India's largest budget hotel chain is spending on technology instead of discounts
- Lemon Tree Hotels is putting together a unit that will be led by a chief technology officer.
- The investment into technology will have three strategic goals, according to CEO
- The company is looking to identify struggling hotels in buzzing locations.
While the CTO is yet to be hired, the goals have been defined. "Technology will not be a support function, but it will be a strategic function and we will share it with Hamstede," Keswani told Business Insider. Hamstede Living, is a joint venture between Lemon Tree Hotels and global private equity major Warburg Pincus, that will offer co-living spaces for young, urban professionals and housing for migrant students in Indian cities. Lemon Tree Hotels will have a 30% stake in Hamstede.
There are three ways in which Keswani aims to use technology to boost his hotel business but this will not include internet of things (IOT). "You don’t need your phone to open your curtains. The mid-market customer does not want it," he said adding that,"I don’t agree with what a lot of these international guys are doing where they are spending a lot of money on what I currently feel are doubtful return on investments. You can have your cell phone doing everything in the room, but as a consumer myself that’s not a real delight. It’s going to cost me Rs 10 lakhs a room, but I am customers are not going to pay me even Rs 2 lakhs a year."
So what is it that Lemon Tree Hotels wants from its CTO.
Find struggling hotels in hotspots
The company has developed an algorithm that will analyse and project traffic in key locations using a combination of data on airline traffic, average room rates, and other such data points that may be a proxy to predict demand for hotel rooms.
The next step is to identify under-performing hotels within a market. "We may not go build a hotel there. But if someone has 55% occupancy in an area where the others have 80% occupancy, then, we move to human side. We can talk to the owner to either lease the hotel or let us manage it for a fee. We think, with our customer base and reach, we can improve your performance at cost and revenue level," he said.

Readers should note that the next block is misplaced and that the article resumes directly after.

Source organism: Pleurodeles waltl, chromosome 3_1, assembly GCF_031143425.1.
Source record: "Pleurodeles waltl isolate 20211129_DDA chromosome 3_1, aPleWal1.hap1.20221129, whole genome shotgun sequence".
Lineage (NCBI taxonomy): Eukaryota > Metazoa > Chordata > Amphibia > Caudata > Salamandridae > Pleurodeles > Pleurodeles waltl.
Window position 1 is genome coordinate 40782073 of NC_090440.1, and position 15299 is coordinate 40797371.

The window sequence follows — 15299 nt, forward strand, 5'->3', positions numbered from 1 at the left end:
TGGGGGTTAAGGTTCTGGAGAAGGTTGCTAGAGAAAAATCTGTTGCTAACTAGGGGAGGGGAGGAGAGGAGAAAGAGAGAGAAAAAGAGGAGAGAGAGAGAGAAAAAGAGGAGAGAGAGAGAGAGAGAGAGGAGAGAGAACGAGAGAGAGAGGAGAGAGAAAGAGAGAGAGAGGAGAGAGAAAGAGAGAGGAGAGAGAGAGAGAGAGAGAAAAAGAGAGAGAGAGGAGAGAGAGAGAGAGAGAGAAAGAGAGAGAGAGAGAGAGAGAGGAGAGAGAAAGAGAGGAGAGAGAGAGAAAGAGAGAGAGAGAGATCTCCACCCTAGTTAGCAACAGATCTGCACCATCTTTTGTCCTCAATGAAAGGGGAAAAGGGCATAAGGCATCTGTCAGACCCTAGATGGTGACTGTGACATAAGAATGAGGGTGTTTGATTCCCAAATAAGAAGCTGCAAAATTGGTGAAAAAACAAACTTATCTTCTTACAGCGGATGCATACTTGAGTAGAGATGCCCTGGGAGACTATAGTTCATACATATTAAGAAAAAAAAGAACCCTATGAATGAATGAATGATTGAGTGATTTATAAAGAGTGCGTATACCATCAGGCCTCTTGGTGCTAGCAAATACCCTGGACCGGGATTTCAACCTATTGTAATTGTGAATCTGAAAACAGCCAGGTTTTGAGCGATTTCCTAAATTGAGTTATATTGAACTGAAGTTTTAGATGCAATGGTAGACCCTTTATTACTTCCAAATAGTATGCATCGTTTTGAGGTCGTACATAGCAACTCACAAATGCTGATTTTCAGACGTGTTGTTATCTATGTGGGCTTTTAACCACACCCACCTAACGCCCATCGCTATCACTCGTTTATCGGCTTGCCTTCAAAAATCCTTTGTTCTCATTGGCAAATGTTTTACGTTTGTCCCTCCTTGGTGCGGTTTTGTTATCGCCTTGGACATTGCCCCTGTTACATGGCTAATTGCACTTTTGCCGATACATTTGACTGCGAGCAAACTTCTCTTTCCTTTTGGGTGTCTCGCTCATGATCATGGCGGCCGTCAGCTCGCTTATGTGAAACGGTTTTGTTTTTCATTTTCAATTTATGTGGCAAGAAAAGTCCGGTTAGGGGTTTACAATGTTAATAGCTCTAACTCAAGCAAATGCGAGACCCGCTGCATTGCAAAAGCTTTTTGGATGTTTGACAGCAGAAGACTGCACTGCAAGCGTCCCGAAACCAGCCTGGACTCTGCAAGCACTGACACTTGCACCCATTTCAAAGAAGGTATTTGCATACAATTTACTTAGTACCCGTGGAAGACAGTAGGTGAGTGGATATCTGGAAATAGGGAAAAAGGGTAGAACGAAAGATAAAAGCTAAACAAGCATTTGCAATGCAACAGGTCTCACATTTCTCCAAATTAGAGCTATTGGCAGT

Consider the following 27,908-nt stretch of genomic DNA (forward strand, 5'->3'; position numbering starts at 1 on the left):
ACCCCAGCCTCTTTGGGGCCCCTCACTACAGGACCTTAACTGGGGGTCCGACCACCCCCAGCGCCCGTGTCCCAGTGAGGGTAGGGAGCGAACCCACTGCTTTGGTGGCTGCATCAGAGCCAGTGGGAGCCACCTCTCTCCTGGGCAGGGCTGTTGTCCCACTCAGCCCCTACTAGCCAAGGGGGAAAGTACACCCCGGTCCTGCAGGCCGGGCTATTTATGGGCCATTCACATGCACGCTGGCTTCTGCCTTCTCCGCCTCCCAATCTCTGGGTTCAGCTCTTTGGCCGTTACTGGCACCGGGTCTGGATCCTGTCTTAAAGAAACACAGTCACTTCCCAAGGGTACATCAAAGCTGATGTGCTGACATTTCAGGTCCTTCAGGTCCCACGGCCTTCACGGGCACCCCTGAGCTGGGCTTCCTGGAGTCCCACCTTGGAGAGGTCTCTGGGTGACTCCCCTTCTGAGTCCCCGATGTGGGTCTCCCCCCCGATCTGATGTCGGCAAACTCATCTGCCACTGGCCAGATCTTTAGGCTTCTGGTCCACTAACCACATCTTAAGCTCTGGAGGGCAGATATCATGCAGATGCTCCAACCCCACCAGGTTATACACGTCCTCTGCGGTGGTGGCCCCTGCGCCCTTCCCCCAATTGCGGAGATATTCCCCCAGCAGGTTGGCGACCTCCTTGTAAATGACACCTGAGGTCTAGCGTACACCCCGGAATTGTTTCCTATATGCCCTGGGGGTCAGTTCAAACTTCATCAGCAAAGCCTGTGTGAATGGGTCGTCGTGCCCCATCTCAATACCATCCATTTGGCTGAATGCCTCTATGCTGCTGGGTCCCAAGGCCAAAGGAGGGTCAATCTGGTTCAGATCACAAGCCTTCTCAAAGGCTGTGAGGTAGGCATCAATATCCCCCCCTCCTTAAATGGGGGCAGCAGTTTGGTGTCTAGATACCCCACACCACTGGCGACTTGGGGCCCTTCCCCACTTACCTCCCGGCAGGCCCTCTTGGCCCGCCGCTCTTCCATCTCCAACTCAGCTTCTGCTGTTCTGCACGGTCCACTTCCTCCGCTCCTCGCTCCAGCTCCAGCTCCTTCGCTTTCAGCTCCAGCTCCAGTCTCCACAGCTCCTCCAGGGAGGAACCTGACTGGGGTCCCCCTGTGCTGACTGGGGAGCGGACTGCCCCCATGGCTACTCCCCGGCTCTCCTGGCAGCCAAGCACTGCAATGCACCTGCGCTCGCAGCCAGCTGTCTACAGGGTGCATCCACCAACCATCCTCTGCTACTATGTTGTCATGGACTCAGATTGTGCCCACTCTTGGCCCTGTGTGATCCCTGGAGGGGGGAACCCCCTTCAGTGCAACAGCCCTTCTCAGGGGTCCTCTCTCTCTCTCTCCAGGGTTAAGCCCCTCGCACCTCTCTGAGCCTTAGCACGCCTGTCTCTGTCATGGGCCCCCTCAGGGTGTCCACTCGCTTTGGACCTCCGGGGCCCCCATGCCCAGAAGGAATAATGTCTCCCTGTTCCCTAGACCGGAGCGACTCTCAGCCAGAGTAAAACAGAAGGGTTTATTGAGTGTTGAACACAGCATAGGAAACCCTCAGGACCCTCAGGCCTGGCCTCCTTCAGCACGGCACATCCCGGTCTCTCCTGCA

At the end of December 2018, over 30% of Lemon Tree Hotels' rooms were owned by others but managed by the chain in exchange for a fee, according to research by HDFC Securities.
Enhance the loyalty programme
A three-year old loyalty programme has played a big part in helping Lemon Tree Hotels retain customers. "I was astonished in the last five hotels we have taken under management, in three months, 20% of the hotels’ inventory has come from the loyalty programme. It’s an amazing number. Typically, hotels cash break-even (without accounting for interest cost) at 25% occupancy. If you include interest cost, the break-even point is at 40-45% occupancy. If in 3 months, I get 20% (from loyalty programme) which means you are at cash break even in 3 months, that too in a bad year. So, going forward, why would I not leverage this? We are going to invest more capital in our mobile site, in loyalty, and in technology," Keswani explained.
Productivity and cost control
How can technology help hotels save cosrs? "I have a call centre with 150 people who get thousands of calls everyday from customers. 80% of those queries are very, very repetitive and predictable. Therefore, I can put chatbots and reduce the headcount or improve the productivity," Keswani said.
The other leg of the cost control was to implement a management information system (MIS). "We have ensured all our platforms talk to each other through a middleware. How do I get real-time data to control costs, to manage multiple aspects more efficiently? The MIS will help us respond faster," he added.
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